What is Crabgrass?

Crabgrass is a type of weed that is commonly found in lawns and gardens. It is a warm-season annual grass that belongs to the Digitaria genus. Crabgrass is known for its ability to quickly spread and take over areas of turfgrass, causing frustration for homeowners and gardeners.


Crabgrass can be identified by its distinctive appearance. It has a low-growing habit and spreads outwards from a central point, forming a circular shape. The leaves of crabgrass are light green in color and have a coarse texture. They are arranged in a whorled pattern, with two to six leaves per node. The stems of crabgrass are prostrate, meaning they lie flat on the ground, and can root at the nodes.

Life Cycle

Crabgrass is an annual plant, which means it completes its life cycle in one year. It germinates from seeds in the spring when soil temperatures reach around 55 to 60 degrees Fahrenheit. The seeds can remain dormant in the soil for several years before germinating. Once germinated, crabgrass grows rapidly, producing new tillers and spreading horizontally. It flowers in the summer, producing seed heads that contain numerous seeds. As temperatures cool in the fall, crabgrass begins to die off, and the seeds it produced will remain in the soil, ready to germinate in the following spring.

Impact on Lawns and Gardens

Crabgrass is considered a weed because it competes with desirable turfgrass and garden plants for resources such as water, nutrients, and sunlight. Its rapid growth and spreading habit allow it to outcompete other plants, leading to thinning and patchy lawns. Crabgrass can also be unsightly, as its coarse texture and light green color stand out among the surrounding grass. Additionally, the seed heads produced by crabgrass can contribute to the spread of the weed, as they can be easily dispersed by wind, animals, or human activity.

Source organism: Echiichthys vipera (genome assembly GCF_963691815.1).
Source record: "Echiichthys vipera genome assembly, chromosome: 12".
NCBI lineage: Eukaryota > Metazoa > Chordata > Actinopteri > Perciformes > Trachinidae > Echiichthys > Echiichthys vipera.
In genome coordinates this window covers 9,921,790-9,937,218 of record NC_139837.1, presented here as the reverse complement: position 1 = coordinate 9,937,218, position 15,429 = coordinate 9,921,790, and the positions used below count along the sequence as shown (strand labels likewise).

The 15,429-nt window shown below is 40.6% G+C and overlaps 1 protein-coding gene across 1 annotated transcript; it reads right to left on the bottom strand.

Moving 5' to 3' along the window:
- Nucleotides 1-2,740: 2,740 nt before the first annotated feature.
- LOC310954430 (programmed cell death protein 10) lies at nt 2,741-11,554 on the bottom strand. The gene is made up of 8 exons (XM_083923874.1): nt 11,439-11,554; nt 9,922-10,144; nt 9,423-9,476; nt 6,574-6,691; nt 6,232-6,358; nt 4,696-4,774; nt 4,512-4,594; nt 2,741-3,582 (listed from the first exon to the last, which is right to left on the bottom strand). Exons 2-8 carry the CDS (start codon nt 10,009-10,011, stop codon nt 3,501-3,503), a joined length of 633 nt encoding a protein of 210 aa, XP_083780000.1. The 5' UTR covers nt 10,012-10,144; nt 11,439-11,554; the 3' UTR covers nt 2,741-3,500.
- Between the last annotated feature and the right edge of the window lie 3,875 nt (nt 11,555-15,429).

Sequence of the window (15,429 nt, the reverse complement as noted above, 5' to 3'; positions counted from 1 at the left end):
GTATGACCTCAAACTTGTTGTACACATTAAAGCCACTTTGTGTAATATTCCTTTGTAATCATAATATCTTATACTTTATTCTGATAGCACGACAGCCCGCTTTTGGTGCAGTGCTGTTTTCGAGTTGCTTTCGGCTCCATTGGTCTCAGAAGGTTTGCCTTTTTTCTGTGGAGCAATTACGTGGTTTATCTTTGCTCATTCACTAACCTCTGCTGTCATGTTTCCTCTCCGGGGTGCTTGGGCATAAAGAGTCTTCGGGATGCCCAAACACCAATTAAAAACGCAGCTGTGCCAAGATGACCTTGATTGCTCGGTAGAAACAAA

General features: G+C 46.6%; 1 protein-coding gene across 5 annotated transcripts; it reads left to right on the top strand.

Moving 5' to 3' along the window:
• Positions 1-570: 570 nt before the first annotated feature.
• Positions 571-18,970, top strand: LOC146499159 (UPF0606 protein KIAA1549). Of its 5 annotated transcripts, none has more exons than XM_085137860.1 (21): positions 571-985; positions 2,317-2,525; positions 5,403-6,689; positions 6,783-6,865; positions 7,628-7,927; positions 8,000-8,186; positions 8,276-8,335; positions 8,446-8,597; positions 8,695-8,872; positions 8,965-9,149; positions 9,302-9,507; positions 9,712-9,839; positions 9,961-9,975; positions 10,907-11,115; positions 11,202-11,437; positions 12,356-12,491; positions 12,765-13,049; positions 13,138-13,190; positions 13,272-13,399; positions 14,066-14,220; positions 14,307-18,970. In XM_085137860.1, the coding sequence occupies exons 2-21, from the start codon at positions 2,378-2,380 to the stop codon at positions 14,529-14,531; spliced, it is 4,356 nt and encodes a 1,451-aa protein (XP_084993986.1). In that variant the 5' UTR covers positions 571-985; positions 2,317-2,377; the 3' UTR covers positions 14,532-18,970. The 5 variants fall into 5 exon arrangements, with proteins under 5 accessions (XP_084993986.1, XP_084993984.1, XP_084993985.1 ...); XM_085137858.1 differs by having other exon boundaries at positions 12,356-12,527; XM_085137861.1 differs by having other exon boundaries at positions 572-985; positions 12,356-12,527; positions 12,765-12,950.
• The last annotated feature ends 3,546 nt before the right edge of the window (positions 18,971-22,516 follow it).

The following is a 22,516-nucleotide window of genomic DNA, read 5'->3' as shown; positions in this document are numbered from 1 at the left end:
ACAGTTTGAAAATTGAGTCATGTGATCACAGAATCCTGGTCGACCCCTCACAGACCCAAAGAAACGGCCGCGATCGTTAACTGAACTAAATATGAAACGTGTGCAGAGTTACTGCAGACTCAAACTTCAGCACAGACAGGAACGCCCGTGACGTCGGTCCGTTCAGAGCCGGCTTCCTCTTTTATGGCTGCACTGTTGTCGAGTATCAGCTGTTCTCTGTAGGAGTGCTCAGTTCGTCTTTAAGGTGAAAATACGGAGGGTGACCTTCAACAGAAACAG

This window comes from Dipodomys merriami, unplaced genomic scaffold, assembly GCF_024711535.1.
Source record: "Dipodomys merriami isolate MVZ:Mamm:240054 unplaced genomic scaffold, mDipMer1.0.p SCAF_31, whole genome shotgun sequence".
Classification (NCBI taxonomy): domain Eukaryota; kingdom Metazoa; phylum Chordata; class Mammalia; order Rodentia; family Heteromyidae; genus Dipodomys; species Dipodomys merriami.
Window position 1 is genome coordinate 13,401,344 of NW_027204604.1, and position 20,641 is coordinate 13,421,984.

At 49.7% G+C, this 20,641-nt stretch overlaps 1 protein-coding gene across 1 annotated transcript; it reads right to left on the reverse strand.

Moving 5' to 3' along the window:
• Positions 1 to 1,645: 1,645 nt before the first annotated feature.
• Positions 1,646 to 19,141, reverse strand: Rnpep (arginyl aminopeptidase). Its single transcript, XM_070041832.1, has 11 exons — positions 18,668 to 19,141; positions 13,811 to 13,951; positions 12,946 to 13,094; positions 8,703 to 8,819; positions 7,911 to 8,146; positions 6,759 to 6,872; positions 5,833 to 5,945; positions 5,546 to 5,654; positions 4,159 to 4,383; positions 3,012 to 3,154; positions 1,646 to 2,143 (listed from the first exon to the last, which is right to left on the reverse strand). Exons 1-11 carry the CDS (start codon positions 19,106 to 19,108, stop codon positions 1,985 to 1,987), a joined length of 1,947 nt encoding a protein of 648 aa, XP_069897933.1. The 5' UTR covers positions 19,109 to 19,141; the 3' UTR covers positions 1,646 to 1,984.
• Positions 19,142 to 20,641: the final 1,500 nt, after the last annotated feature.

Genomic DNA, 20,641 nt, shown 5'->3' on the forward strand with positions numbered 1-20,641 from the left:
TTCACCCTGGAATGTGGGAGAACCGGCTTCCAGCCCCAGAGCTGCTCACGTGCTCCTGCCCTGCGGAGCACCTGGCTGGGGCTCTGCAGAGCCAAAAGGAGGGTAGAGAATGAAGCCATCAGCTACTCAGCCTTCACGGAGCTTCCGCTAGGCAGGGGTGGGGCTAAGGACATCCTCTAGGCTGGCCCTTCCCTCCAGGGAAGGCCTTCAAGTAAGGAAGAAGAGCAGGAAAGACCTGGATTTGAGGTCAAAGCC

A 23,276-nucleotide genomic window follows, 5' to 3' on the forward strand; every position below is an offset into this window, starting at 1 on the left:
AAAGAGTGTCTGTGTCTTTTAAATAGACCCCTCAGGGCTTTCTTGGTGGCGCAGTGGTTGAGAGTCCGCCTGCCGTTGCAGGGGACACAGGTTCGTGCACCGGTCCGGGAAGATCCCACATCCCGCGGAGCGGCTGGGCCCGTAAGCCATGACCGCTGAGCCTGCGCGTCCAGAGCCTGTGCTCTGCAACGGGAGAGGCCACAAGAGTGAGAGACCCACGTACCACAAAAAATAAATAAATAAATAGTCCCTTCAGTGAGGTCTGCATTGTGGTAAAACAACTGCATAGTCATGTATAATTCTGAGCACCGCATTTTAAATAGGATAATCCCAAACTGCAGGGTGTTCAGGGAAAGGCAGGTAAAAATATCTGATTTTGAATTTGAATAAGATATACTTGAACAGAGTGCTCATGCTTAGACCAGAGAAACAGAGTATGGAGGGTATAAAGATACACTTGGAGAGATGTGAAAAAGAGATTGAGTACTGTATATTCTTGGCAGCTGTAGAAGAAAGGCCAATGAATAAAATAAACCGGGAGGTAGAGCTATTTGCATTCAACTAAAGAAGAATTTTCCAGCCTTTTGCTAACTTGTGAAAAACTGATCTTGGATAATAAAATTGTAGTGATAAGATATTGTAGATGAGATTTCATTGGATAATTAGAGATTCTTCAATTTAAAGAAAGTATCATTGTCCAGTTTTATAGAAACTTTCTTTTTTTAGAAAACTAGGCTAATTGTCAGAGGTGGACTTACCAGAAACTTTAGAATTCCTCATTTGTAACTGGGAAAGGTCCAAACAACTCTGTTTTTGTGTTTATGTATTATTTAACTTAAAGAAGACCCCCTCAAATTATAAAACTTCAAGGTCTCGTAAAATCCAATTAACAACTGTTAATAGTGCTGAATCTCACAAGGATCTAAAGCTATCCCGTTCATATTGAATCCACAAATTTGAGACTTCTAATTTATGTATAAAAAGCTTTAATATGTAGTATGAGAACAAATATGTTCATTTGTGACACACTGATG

Prevention and Control

Preventing and controlling crabgrass requires a combination of cultural practices and herbicide applications. One of the most effective ways to prevent crabgrass is to maintain a healthy and dense lawn. This can be achieved through proper mowing, watering, and fertilization practices. Regularly removing weeds and their seeds from the lawn can also help prevent the establishment of crabgrass. In cases where crabgrass has already become established, selective herbicides can be used to control its growth. These herbicides target crabgrass specifically and do not harm desirable turfgrass species when used according to label instructions.

Common Misconceptions

There are several common misconceptions about crabgrass that are important to address. One misconception is that crabgrass only grows in poorly maintained lawns. While it is true that crabgrass can take advantage of thin or weak turfgrass, it can also invade well-maintained lawns. Another misconception is that crabgrass dies off completely in the winter. While it may appear to die off, the seeds it produced will remain in the soil and can germinate in the following spring. It is important to take proactive measures to prevent and control crabgrass, regardless of the condition of your lawn.


In conclusion, crabgrass is a common weed that can be found in lawns and gardens. Its rapid growth and spreading habit make it a nuisance for homeowners and gardeners. However, with proper prevention and control measures, crabgrass can be managed effectively. By maintaining a healthy and dense lawn and using selective herbicides when necessary, you can keep crabgrass at bay and enjoy a beautiful and weed-free outdoor space.